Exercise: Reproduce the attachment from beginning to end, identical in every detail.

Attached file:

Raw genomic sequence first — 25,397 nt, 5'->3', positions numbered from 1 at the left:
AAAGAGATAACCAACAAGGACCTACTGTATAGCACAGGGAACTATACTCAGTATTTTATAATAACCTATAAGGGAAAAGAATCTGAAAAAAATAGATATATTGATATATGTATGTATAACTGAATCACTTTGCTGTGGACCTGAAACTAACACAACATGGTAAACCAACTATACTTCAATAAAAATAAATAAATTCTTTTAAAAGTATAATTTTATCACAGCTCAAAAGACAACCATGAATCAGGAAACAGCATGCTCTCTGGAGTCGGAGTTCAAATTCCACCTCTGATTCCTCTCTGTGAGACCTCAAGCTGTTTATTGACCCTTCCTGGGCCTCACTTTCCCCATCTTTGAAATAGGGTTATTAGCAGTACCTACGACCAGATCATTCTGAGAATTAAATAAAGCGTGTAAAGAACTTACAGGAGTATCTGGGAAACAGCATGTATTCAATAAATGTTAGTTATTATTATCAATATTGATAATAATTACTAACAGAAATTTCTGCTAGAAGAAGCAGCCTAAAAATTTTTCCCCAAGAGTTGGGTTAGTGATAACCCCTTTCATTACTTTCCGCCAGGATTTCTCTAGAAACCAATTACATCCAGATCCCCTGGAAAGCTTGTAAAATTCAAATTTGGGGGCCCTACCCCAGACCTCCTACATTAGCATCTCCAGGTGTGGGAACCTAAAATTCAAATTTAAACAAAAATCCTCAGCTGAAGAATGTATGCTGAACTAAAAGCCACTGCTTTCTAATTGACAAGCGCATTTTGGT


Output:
Raw genomic sequence first — 25,397 nt, 5'->3', positions numbered from 1 at the left:
AAAGAGATAACCAACAAGGACCTACTGTATAGCACAGGGAACTATACTCAGTATTTTATAATAACCTATAAGGGAAAAGAATCTGAAAAAAATAGATATATTGATATATGTATGTATAACTGAATCACTTTGCTGTGGACCTGAAACTAACACAACATGGTAAACCAACTATACTTCAATAAAAATAAATAAATTCTTTTAAAAGTATAATTTTATCACAGCTCAAAAGACAACCATGAATCAGGAAACAGCATGCTCTCTGGAGTCGGAGTTCAAATTCCACCTCTGATTCCTCTCTGTGAGACCTCAAGCTGTTTATTGACCCTTCCTGGGCCTCACTTTCCCCATCTTTGAAATAGGGTTATTAGCAGTACCTACGACCAGATCATTCTGAGAATTAAATAAAGCGTGTAAAGAACTTACAGGAGTATCTGGGAAACAGCATGTATTCAATAAATGTTAGTTATTATTATCAATATTGATAATAATTACTAACAGAAATTTCTGCTAGAAGAAGCAGCCTAAAAATTTTTCCCCAAGAGTTGGGTTAGTGATAACCCCTTTCATTACTTTCCGCCAGGATTTCTCTAGAAACCAATTACATCCAGATCCCCTGGAAAGCTTGTAAAATTCAAATTTGGGGGCCCTACCCCAGACCTCCTACATTAGCATCTCCAGGTGTGGGAACCTAAAATTCAAATTTAAACAAAAATCCTCAGCTGAAGAATGTATGCTGAACTAAAAGCCACTGCTTTCTAATTGACAAGCGCATTTTGGT